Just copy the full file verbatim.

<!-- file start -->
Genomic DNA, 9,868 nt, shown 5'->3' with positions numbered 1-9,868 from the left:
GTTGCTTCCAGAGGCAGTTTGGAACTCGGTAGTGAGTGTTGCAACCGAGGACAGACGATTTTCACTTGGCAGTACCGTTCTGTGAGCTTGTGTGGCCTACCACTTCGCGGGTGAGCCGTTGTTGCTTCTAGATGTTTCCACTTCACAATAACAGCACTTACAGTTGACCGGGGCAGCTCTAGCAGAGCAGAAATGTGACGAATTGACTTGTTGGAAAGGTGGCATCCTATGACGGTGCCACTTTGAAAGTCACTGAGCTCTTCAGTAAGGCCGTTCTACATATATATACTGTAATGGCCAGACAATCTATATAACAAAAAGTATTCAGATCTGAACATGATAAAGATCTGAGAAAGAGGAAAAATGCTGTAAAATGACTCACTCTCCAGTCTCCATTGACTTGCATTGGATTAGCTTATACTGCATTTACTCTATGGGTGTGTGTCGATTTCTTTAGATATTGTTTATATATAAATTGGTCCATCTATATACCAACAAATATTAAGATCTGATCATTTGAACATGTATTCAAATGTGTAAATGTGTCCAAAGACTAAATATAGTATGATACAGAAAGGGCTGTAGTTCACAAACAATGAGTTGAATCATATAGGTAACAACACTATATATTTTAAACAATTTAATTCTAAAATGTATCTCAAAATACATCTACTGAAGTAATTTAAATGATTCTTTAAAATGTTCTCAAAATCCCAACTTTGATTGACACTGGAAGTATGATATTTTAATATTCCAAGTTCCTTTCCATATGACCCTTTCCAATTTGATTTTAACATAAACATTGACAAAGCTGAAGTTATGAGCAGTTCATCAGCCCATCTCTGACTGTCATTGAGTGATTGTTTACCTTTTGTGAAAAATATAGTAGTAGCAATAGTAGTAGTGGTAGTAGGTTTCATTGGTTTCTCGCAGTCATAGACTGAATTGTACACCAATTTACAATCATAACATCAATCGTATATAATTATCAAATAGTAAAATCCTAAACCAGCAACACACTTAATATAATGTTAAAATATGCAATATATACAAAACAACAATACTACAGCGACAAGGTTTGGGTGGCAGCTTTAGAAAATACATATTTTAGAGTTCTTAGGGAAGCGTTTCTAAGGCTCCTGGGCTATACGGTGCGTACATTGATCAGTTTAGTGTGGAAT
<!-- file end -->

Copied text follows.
Genomic DNA, 9,868 nt, shown 5'->3' with positions numbered 1-9,868 from the left:
GTTGCTTCCAGAGGCAGTTTGGAACTCGGTAGTGAGTGTTGCAACCGAGGACAGACGATTTTCACTTGGCAGTACCGTTCTGTGAGCTTGTGTGGCCTACCACTTCGCGGGTGAGCCGTTGTTGCTTCTAGATGTTTCCACTTCACAATAACAGCACTTACAGTTGACCGGGGCAGCTCTAGCAGAGCAGAAATGTGACGAATTGACTTGTTGGAAAGGTGGCATCCTATGACGGTGCCACTTTGAAAGTCACTGAGCTCTTCAGTAAGGCCGTTCTACATATATATACTGTAATGGCCAGACAATCTATATAACAAAAAGTATTCAGATCTGAACATGATAAAGATCTGAGAAAGAGGAAAAATGCTGTAAAATGACTCACTCTCCAGTCTCCATTGACTTGCATTGGATTAGCTTATACTGCATTTACTCTATGGGTGTGTGTCGATTTCTTTAGATATTGTTTATATATAAATTGGTCCATCTATATACCAACAAATATTAAGATCTGATCATTTGAACATGTATTCAAATGTGTAAATGTGTCCAAAGACTAAATATAGTATGATACAGAAAGGGCTGTAGTTCACAAACAATGAGTTGAATCATATAGGTAACAACACTATATATTTTAAACAATTTAATTCTAAAATGTATCTCAAAATACATCTACTGAAGTAATTTAAATGATTCTTTAAAATGTTCTCAAAATCCCAACTTTGATTGACACTGGAAGTATGATATTTTAATATTCCAAGTTCCTTTCCATATGACCCTTTCCAATTTGATTTTAACATAAACATTGACAAAGCTGAAGTTATGAGCAGTTCATCAGCCCATCTCTGACTGTCATTGAGTGATTGTTTACCTTTTGTGAAAAATATAGTAGTAGCAATAGTAGTAGTGGTAGTAGGTTTCATTGGTTTCTCGCAGTCATAGACTGAATTGTACACCAATTTACAATCATAACATCAATCGTATATAATTATCAAATAGTAAAATCCTAAACCAGCAACACACTTAATATAATGTTAAAATATGCAATATATACAAAACAACAATACTACAGCGACAAGGTTTGGGTGGCAGCTTTAGAAAATACATATTTTAGAGTTCTTAGGGAAGCGTTTCTAAGGCTCCTGGGCTATACGGTGCGTACATTGATCAGTTTAGTGTGGAAT